Over the past 12 years of being a frontend web developer, I've really watched CSS grow up. I'd like to demonstrate a few things modern CSS can do that used to be dreams/only possible if you used jQuery ;)
You can play with all the techniques described in this CodePen:
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I have a fraught history with making carousels, spanning a myriad of jQuery plugins and my own attempts at custom solutions.
In the CodePen demo, the scrollsnapping demo is defaulted to apply along the X-axis, so it requires a horizontal scroll to be triggered. It's also set to the
mandatory value which means as soon as you begin to scroll, the next slide will "snap" into view.
To view the alternative Y-axis scroll-snap as well as the
proximity behavior, pop open the CSS editor and uncomment where indicated by the
Snap on Y-axis comment, and then comment out the
Snap on X-axis. Then the demo will scroll vertically, and with the
proximity behavior set the snapping will not occur until you've crossed a midway(ish) point of the slide.
Note: This is not a technique to use carelessly, particularly due to accessibility concerns especially if your slides contain interactive content. For production use, you'll likely want to add some kind of navigation (see this example with some more features to consider) and perform additional testing on the experience for someone who navigates via tabbing. (If anyone has come across a resource on scroll-snap and accessibility, please drop it in the comments!)
Grid is less familiar to me than flexbox, however, for layouts "outside the box" it is the superior tool. This demo illustrates creating a 12-column / 12-row grid and specifically assigning the grid items to a location.
Source order takes care of the second image overlapping the first, and we just needed to define
z-index: 1 on the
p to ensure it appears above the images.
In the past, this wizardry would require
absolute positioning or negative margins, a headache from managing
z-index, and very manual adjustments if you wanted to even begin making it responsive. Now, combined with viewport units and assigning columns using the specialty grid unit of
fr, this layout is responsive without losing the essence of the design. I only added one very minor media query to bump up the second image at smaller viewports.
The third demo is of some common animation techniques that are now possible by combining a
transition property with a
transform property. I think the jQuery code I have written most in my life was
fadeOut so accomplishing this so eloquently in CSS was a big win!
In approximately 2013, I wrote a jQuery plugin that would ensure a row with three columns would keep the content boxes equal height no matter the length of the content they contained. So this may not seem like a big deal - but it's kind of a really big deal for the browser to handle this logic natively.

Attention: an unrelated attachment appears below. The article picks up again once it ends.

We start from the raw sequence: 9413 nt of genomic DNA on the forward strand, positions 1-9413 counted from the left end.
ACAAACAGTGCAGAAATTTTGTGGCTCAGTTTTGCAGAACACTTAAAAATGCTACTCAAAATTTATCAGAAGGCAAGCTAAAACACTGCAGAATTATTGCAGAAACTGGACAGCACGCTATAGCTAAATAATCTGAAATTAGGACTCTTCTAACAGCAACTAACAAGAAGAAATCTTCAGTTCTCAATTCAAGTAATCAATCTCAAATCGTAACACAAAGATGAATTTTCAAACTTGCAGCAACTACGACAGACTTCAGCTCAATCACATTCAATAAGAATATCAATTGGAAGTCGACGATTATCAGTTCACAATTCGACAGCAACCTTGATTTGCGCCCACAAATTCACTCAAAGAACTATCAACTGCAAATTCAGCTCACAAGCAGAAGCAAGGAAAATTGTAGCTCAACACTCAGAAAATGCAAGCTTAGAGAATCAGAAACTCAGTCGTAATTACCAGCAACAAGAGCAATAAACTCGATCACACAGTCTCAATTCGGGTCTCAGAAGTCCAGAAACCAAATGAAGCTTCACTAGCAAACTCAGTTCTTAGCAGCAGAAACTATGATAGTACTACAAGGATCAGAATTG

Both flexbox and grid enable this behavior simply by defining them as the
display property. The demo adds a bit of extra style to enable spacing between columns and define column width, and defaults to grid. The commented out code will allow you to flip to flexbox.
Credit for the discovery and naming of this technique goes to Haydon Pickering.
On first glance (depending on the size you view the demo) this may appear to be nearly the same as the equal height demo. But this one comes with inherent magic that results in the closest we currently have to container queries.
You may have to view the demo fullsize to allow resizing the viewport to witness the effect. What will happen is that as the width of the columns begins to squeeze below
40em according to the flexbox rendering algorithm, the columns will then become stacked and fullwidth.
Two rules are triggering this:
flex-grow: 1; flex-basis: calc((40rem - 100%) * 999);
flex-grow: 1 ensures that the content takes as much space as the algorithm will allow it - so when this is the same for all columns, they all take equal space if there is enough room for them all. The
flex-basis rule performs some math magic with the CSS property
calc that essentially leads to the element either being
"Ok, cool... so what?" says you, on a widescreen desktop. Well, pop open the CSS editor and uncomment the
width: 60vw declaration then try resizing your window. Notice that the reflow of the columns is triggered due to the column container getting narrower, versus being related to the viewport. If we tried to do this with a media query, we could only rely on the viewport width.
For an additional hint at how this can be useful, also uncomment the lines below
Set 3rd item to a higher breakpoint and then resize. The third column will then drop sooner than the other two, and then ultimately they will all stack as before.
If you learned something new or have cool demos of these techniques to share, drop a comment! :)